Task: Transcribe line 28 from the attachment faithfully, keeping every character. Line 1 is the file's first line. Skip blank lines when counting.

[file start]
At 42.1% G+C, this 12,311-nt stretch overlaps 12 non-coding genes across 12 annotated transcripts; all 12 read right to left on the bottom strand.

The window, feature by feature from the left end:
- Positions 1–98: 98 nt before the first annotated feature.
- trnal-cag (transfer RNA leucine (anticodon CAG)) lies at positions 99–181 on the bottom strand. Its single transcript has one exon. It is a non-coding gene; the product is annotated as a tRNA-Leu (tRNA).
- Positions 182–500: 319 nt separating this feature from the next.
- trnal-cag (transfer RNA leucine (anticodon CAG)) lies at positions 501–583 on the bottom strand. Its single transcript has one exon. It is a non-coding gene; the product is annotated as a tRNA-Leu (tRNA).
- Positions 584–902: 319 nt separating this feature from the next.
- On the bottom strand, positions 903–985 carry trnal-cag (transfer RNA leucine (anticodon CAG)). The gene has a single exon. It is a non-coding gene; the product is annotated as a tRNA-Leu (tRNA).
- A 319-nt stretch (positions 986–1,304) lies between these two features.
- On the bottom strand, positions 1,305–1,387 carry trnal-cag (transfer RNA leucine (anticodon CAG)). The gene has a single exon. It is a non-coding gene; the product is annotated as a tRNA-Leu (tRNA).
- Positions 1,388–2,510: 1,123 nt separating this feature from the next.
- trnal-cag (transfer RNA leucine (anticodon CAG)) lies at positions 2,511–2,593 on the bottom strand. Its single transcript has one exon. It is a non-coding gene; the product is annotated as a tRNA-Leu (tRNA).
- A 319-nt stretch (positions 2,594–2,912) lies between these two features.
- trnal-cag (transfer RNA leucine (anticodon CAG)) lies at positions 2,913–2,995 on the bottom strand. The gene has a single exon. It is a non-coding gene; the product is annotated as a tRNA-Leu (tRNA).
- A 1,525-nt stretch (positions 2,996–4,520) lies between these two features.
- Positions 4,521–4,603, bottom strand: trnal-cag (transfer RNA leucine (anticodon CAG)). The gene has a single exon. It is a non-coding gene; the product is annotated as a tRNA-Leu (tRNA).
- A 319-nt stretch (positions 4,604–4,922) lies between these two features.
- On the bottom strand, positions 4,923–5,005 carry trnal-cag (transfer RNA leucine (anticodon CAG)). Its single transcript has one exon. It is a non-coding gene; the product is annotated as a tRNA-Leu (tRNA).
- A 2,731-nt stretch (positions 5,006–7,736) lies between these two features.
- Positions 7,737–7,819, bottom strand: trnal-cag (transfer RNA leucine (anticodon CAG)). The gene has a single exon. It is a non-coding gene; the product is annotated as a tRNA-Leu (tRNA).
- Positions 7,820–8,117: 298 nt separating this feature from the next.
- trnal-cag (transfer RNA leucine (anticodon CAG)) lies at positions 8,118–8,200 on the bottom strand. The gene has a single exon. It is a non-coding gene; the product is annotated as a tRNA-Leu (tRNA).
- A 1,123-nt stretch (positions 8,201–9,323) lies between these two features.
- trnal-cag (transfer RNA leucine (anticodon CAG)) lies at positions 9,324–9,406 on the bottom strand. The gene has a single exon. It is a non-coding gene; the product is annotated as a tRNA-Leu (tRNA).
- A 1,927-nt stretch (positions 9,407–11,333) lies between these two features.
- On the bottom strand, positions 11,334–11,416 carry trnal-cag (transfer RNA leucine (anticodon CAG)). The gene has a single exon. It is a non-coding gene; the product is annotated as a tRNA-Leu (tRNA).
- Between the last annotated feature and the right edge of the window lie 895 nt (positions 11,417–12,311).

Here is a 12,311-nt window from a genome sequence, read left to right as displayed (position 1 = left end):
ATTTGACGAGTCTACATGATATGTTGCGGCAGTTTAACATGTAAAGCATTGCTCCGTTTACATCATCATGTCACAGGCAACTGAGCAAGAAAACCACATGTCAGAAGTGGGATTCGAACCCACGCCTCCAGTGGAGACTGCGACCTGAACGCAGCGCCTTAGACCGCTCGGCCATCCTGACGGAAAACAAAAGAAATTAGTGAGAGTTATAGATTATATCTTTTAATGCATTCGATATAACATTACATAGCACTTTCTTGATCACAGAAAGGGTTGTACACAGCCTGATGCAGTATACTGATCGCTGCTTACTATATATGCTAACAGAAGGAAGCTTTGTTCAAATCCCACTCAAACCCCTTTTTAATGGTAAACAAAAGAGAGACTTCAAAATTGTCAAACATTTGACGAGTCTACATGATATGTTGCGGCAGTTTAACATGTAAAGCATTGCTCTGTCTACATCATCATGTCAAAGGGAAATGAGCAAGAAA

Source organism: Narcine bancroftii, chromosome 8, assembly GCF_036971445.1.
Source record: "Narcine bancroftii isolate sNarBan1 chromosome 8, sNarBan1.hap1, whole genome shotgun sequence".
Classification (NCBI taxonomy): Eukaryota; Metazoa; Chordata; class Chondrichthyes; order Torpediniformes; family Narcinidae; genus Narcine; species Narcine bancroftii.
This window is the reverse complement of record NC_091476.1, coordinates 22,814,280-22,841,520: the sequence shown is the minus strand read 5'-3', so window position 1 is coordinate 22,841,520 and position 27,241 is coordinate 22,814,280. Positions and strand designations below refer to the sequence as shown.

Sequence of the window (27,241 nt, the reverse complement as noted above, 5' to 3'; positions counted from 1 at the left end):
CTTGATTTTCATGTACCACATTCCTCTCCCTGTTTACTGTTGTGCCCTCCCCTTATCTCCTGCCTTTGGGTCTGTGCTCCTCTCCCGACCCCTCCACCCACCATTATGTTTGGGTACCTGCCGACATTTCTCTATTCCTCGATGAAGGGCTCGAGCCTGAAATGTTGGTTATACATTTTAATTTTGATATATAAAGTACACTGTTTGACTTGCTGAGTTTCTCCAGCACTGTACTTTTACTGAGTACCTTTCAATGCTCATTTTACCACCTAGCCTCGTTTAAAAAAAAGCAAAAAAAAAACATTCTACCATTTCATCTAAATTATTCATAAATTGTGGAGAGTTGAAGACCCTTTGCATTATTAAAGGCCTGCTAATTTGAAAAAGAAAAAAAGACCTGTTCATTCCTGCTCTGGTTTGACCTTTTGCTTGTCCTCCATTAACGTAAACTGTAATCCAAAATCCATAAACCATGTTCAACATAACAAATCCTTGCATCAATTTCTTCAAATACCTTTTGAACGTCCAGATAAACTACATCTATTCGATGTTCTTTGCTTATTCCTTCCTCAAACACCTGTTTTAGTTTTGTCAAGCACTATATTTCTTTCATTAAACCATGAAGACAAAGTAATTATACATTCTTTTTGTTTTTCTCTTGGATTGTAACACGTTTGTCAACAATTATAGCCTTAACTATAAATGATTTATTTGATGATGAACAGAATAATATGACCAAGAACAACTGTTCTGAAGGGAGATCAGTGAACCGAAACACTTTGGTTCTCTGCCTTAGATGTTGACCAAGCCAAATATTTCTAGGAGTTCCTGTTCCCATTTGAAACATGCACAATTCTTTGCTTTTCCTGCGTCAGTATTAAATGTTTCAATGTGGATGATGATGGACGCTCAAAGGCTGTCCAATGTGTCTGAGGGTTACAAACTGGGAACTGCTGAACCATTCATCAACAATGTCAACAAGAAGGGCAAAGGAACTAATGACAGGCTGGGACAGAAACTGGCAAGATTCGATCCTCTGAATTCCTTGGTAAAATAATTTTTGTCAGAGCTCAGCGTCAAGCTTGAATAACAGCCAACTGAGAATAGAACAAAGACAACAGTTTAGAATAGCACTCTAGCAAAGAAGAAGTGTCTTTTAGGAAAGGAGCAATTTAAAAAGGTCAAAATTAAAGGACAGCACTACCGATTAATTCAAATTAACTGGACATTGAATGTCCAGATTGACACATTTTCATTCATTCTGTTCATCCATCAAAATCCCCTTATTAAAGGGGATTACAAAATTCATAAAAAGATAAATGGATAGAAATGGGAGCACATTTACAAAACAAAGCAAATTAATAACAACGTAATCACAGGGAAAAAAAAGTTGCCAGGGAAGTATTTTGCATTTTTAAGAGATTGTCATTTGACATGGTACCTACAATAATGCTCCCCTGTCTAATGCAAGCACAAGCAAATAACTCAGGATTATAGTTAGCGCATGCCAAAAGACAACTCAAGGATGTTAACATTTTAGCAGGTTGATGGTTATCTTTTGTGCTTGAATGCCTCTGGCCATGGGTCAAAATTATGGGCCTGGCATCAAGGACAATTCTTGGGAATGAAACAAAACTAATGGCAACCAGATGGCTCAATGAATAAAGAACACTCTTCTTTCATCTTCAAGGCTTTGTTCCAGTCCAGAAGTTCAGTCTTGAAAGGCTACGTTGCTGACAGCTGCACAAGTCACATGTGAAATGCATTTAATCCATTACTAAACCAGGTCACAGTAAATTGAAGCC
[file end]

Here is a 12,311-nt window from a genome sequence, read left to right as displayed (position 1 = left end):